Monday , March 18 2019

Russia expels 23 UK envoys in spy-poison case retaliation


Russia ordered the expulsion of 23 British diplomats in retaliation for the UK’s ouster of the same number of Kremlin envoys over the nerve-agent poisoning near London of a former spy and his daughter.
The British consulate in St. Petersburg was also ordered to close and the British Council must stop its work in Russia, the Russian Foreign Ministry said in a website statement on Saturday. UK Ambassador Laurie Bristow was summoned to the ministry and told the measures are “in response to the provocative actions of the British side and the unsubstantiated accusations” against Russia, the ministry said.
The action came after UK Prime Minister Theresa May accused Moscow of an “unlawful use of force” involving weapons-grade nerve agent and ordered out the largest number of Russian diplomats from London in 30 years. She also broke off all high-level contacts over the chemical attack that poisoned former Kremlin double-agent Sergei Skripal and his daughter Yulia in the city of Salisbury on March 4. The pair remain in critical condition.
The first use of a nerve agent on European soil since World War II is a direct challenge to the Western alliance, days before elections are almost certain to give Vladimir Putin a fourth term as Russia’s president.

“This crisis has arisen as a result of an appalling attack” in the UK involving “a chemical weapon developed in Russia and not declared by Russia at the Organisation for the Prohibition of Chemical Weapons, as Russia was and is obliged to do,” Bristow told reporters in televised comments after leaving the ministry.
Russia gave the British diplomats one week to leave. “If further actions of an unfriendly nature are taken against Russia, the Russian side reserves the right to take other retaliatory measures,” the ministry said.
Russia’s response was anticipated and the UK National Security Council will meet early next week to “consider next steps,” the Foreign and Commonwealth Office in London said in a statement on Saturday. “We continue to believe it is not in our national interest to break off all dialogue between our countries but the onus remains on the Russian state to account for their actions.”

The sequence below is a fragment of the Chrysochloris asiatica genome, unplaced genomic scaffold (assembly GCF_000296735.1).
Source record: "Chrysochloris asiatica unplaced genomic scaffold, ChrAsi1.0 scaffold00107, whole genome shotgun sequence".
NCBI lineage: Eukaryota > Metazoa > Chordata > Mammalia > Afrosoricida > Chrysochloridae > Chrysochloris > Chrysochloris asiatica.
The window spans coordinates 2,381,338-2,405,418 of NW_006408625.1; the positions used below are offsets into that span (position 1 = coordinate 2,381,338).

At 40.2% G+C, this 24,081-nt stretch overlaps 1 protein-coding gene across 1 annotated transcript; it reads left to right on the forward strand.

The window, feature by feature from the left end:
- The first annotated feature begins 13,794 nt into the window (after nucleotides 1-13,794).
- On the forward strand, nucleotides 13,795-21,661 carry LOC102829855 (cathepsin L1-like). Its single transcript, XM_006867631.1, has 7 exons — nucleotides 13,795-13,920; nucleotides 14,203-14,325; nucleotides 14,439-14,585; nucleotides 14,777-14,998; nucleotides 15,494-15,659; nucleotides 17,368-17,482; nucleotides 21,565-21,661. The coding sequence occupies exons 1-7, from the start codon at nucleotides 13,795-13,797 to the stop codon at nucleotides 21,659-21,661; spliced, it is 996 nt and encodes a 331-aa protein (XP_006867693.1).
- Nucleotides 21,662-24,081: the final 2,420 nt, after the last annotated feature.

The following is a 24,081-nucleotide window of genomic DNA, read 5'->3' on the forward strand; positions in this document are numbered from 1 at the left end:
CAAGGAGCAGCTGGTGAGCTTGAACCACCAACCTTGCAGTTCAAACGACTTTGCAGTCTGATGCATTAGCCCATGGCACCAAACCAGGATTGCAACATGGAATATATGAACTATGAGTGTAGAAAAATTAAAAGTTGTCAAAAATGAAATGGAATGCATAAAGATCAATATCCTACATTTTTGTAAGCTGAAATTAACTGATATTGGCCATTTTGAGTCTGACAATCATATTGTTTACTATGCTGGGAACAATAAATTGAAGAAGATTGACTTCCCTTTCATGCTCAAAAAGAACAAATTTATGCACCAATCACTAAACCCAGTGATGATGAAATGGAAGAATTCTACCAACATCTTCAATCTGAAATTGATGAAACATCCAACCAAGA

US President Donald Trump, German Chancellor Angela Merkel and French President Emmanuel Macron backed the UK in a joint statement with May and said there’s “no plausible alternative explanation” to Russian responsibility.
Russia denies involvement and warned for days that it would reply to the UK’s expulsion of 40 percent of its diplomats in London. Foreign Minister Sergei Lavrov has denounced the British accusations as “absolutely rude, unsubstantiated and baseless.”
Russia’s response is “moderate, expected and appropriate,” said Oleg Morozov, a former senior Kremlin official who now sits on the foreign affairs committee of the upper house of parliament. “It’s impossible not to respond in this situation. Britain is acting too defiantly.”
These “are practically tit-for-tat measures, symbolic and reversible,” Moscow-based foreign affairs analyst Vladimir Frolov said. “I wouldn’t call them an escalation.”

UK points finger at Vladimir Putin

The UK’s top diplomat pointed the finger directly at Vladimir Putin, saying it was “overwhelmingly likely” that he personally ordered the nerve-agent attack on British soil. In a rapid escalation of a diplomatic crisis between the two countries, Foreign Secretary Boris Johnson said the UK’s problem was not with the Russian people but with the Russian leader.
His intervention came the same day as the Organisation for the Prohibition of Chemical Weapons said it was willing to support the UK’s investigation into the poisoning of a Russian double agent and his daughter, and London police said that a Russian man found dead this week had been murdered.
“Our quarrel is with Putin’s Kremlin and with his decision — and we think it overwhelmingly likely that it was his decision — to direct the use of a nerve agent on the streets of the UK, on the streets of Europe, for the first time since World War II,” Johnson said in west London.

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